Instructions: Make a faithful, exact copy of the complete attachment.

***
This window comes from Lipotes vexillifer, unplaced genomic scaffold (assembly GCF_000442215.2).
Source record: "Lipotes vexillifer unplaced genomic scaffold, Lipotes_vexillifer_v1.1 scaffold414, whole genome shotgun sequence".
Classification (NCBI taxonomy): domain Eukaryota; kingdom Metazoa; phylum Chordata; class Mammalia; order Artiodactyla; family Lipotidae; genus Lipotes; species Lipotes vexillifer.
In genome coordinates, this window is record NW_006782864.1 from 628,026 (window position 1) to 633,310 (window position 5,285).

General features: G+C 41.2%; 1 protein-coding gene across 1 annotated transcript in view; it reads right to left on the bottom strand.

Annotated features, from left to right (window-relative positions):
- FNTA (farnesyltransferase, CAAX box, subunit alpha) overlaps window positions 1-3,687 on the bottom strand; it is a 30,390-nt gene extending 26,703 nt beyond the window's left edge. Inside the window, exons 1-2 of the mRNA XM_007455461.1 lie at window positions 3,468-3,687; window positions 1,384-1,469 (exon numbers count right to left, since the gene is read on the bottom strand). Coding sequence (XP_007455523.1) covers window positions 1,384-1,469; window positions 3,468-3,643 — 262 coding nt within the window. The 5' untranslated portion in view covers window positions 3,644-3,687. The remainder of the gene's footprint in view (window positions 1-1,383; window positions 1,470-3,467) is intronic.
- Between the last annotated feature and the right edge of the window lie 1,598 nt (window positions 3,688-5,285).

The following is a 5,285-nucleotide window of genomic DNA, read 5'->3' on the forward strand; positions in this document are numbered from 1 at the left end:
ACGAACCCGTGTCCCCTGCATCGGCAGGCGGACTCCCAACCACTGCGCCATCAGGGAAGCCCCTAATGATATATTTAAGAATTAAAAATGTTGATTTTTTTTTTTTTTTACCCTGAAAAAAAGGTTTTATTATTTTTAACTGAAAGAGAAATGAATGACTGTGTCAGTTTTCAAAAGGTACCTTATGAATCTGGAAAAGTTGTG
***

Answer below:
This window comes from Lipotes vexillifer, unplaced genomic scaffold (assembly GCF_000442215.2).
Source record: "Lipotes vexillifer unplaced genomic scaffold, Lipotes_vexillifer_v1.1 scaffold414, whole genome shotgun sequence".
Classification (NCBI taxonomy): domain Eukaryota; kingdom Metazoa; phylum Chordata; class Mammalia; order Artiodactyla; family Lipotidae; genus Lipotes; species Lipotes vexillifer.
In genome coordinates, this window is record NW_006782864.1 from 628,026 (window position 1) to 633,310 (window position 5,285).

General features: G+C 41.2%; 1 protein-coding gene across 1 annotated transcript in view; it reads right to left on the bottom strand.

Annotated features, from left to right (window-relative positions):
- FNTA (farnesyltransferase, CAAX box, subunit alpha) overlaps window positions 1-3,687 on the bottom strand; it is a 30,390-nt gene extending 26,703 nt beyond the window's left edge. Inside the window, exons 1-2 of the mRNA XM_007455461.1 lie at window positions 3,468-3,687; window positions 1,384-1,469 (exon numbers count right to left, since the gene is read on the bottom strand). Coding sequence (XP_007455523.1) covers window positions 1,384-1,469; window positions 3,468-3,643 — 262 coding nt within the window. The 5' untranslated portion in view covers window positions 3,644-3,687. The remainder of the gene's footprint in view (window positions 1-1,383; window positions 1,470-3,467) is intronic.
- Between the last annotated feature and the right edge of the window lie 1,598 nt (window positions 3,688-5,285).

The following is a 5,285-nucleotide window of genomic DNA, read 5'->3' on the forward strand; positions in this document are numbered from 1 at the left end:
ACGAACCCGTGTCCCCTGCATCGGCAGGCGGACTCCCAACCACTGCGCCATCAGGGAAGCCCCTAATGATATATTTAAGAATTAAAAATGTTGATTTTTTTTTTTTTTTACCCTGAAAAAAAGGTTTTATTATTTTTAACTGAAAGAGAAATGAATGACTGTGTCAGTTTTCAAAAGGTACCTTATGAATCTGGAAAAGTTGTG